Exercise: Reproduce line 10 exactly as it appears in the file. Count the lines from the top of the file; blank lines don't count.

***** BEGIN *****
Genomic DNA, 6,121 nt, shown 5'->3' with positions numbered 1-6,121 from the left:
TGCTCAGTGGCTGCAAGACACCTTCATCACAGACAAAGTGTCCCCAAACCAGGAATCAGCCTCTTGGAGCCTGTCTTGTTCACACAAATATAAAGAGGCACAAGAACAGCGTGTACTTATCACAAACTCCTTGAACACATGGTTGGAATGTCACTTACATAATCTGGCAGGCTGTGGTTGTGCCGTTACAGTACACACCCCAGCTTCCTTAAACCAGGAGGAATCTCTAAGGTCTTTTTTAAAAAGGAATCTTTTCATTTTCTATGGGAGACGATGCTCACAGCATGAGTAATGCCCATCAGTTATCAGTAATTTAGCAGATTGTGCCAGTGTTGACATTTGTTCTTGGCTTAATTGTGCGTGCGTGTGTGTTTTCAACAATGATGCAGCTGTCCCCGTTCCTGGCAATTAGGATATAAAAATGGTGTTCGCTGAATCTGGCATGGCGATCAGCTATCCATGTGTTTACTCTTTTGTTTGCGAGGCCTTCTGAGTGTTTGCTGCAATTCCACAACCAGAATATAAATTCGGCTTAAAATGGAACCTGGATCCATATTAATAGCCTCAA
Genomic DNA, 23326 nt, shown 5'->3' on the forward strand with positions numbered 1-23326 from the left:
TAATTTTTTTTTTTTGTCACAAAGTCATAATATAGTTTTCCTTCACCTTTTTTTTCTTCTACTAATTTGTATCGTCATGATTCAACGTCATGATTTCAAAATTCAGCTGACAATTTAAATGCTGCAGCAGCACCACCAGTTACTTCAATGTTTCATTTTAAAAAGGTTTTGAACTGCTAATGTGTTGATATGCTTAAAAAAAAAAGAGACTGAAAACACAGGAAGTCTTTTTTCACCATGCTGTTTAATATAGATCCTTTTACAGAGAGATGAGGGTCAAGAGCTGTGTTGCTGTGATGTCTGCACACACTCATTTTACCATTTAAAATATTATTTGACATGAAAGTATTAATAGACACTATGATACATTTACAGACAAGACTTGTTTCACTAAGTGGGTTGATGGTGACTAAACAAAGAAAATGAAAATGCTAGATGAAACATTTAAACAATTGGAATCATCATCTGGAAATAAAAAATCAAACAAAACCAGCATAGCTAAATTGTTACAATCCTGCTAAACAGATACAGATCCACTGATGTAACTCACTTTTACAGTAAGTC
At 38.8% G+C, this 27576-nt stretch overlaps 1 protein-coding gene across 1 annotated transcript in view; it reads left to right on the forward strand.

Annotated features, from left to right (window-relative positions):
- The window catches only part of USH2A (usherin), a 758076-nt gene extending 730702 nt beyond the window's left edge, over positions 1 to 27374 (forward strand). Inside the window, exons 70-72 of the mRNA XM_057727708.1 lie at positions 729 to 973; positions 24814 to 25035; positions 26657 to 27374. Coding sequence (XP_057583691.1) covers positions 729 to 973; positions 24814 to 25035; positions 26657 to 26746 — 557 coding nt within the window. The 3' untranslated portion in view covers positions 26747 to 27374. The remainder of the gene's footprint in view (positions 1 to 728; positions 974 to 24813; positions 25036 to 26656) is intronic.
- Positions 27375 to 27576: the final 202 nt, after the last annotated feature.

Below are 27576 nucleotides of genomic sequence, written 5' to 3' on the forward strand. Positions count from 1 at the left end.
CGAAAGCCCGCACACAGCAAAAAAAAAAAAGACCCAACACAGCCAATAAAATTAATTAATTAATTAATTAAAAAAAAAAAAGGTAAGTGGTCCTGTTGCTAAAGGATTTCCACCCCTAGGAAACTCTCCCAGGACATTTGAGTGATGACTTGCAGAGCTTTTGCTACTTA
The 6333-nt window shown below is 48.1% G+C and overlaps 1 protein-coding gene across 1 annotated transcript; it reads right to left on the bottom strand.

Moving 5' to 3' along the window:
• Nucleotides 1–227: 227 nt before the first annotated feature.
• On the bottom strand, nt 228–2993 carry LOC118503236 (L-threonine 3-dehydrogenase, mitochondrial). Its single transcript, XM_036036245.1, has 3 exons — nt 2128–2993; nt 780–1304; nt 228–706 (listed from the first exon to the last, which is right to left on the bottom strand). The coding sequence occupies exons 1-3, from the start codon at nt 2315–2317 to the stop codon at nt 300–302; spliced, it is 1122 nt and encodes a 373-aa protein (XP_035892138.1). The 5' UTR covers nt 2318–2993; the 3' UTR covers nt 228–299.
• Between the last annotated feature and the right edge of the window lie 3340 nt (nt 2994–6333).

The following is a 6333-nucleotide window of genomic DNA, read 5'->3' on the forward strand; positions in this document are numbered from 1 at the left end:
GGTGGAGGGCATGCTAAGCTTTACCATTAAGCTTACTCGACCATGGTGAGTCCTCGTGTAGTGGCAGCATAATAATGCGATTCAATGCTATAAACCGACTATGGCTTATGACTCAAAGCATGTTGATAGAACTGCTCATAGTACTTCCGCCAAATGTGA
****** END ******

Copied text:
CGAAAGCCCGCACACAGCAAAAAAAAAAAAGACCCAACACAGCCAATAAAATTAATTAATTAATTAATTAAAAAAAAAAAAGGTAAGTGGTCCTGTTGCTAAAGGATTTCCACCCCTAGGAAACTCTCCCAGGACATTTGAGTGATGACTTGCAGAGCTTTTGCTACTTA